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The Genius of God in Suffering

The wisdom of God is evident in the various ends which God [works though] afflictions. The attainment of various ends by one and the same means, is the fruit of the agent's prudence. By the same affliction the wise God corrects sometimes for some base affection, excites some sleepy grace, drives out some lurking corruption, refines the soul, and ruins the lust; discovers the greatness of a crime, the vanity of the creature, and the sufficiency in himself.

The Jews bind Paul, and by the judge he is sent to Rome; while his mouth is stopped in Judea, it is opened in one of the greatest cities of the world, and his enemies unwittingly contribute to the increase of the knowledge of Christ by those chains in that city that triumphed over the earth (Acts 28:31).  And his afflictive bonds added courage and resolution to others (Philippians 1:14), which could not in their own nature produce such an effect, but by the order and contrivance of divine wisdom. In their own nature they would rather make them disgust the doctrine he suffered for, and cool their zeal in the propagating of it, for fear of the same disgrace and hardship they saw him suffer. But the wisdom of God changed the nature of these fetters, and conducted them to the glory of his name, the encouragement of others, the increase of the gospel, and the comfort of the apostle himself (Philippians 1:12,18). The sufferings of Paul at Rome confirmed the Philippians, a people at a distance from thence, in the doctrine they had already received at his hands.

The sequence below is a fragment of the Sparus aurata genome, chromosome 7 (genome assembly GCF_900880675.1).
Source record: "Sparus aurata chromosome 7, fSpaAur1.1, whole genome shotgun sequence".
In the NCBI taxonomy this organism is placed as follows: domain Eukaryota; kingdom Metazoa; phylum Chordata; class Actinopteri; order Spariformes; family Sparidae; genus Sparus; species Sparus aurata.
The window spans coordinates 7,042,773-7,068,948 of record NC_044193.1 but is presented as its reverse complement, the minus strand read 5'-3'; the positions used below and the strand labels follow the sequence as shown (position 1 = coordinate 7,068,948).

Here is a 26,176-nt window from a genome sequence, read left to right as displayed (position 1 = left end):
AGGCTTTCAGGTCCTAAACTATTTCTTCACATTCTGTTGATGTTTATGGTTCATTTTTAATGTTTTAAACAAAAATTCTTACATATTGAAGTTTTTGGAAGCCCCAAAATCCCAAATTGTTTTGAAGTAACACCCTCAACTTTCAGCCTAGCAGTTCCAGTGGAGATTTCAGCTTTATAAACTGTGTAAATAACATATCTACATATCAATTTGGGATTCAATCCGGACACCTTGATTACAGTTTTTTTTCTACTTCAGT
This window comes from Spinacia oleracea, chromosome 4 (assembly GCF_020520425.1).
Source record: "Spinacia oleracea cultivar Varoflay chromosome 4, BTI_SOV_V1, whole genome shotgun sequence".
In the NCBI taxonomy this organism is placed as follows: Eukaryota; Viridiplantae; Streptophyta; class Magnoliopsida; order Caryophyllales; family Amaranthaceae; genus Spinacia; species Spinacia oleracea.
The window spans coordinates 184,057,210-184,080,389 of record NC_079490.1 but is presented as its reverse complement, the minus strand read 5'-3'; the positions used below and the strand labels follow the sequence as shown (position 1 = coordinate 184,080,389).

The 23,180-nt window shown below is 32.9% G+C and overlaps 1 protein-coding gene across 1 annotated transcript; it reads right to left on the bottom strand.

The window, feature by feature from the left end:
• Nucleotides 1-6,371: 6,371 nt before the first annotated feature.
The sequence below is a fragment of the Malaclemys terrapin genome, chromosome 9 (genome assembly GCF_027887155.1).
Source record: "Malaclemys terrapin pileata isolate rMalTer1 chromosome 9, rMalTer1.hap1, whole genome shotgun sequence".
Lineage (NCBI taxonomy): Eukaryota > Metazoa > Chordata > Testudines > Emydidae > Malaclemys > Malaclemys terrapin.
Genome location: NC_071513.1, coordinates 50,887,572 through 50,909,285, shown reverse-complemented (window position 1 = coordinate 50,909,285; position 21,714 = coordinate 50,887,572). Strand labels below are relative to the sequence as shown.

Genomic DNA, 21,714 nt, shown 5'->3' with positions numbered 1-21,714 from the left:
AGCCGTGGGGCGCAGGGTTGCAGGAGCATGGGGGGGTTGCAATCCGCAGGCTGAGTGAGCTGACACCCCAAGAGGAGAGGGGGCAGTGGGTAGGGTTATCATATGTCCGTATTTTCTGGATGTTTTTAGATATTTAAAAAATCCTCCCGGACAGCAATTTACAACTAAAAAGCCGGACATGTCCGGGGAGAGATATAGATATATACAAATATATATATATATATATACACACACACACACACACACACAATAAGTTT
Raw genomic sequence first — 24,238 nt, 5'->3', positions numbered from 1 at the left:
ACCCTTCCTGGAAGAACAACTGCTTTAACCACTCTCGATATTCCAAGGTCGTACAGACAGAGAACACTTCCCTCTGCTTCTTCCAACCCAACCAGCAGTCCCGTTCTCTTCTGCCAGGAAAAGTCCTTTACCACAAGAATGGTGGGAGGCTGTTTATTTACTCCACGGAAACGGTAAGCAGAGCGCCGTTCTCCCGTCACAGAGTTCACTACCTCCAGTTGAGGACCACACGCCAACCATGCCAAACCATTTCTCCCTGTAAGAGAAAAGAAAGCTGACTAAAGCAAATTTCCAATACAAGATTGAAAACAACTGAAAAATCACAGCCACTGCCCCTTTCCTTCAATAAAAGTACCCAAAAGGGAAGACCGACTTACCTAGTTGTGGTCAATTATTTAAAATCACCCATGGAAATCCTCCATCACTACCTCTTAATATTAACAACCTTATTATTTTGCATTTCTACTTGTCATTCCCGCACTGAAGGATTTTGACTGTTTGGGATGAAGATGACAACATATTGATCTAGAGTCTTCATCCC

Thus God makes sufferings sometimes which appear like judgments to be like the viper on Paul's hand (Acts 28:6), a means to clear up innocence, and procure favour to the doctrine among those barbarians. How often has God multiplied the church by death and massacres, and increased it by those means used to annihilate it. 

STEPHEN CHARNOCK
(Source: Works of Stephen Charnock, Volume II)

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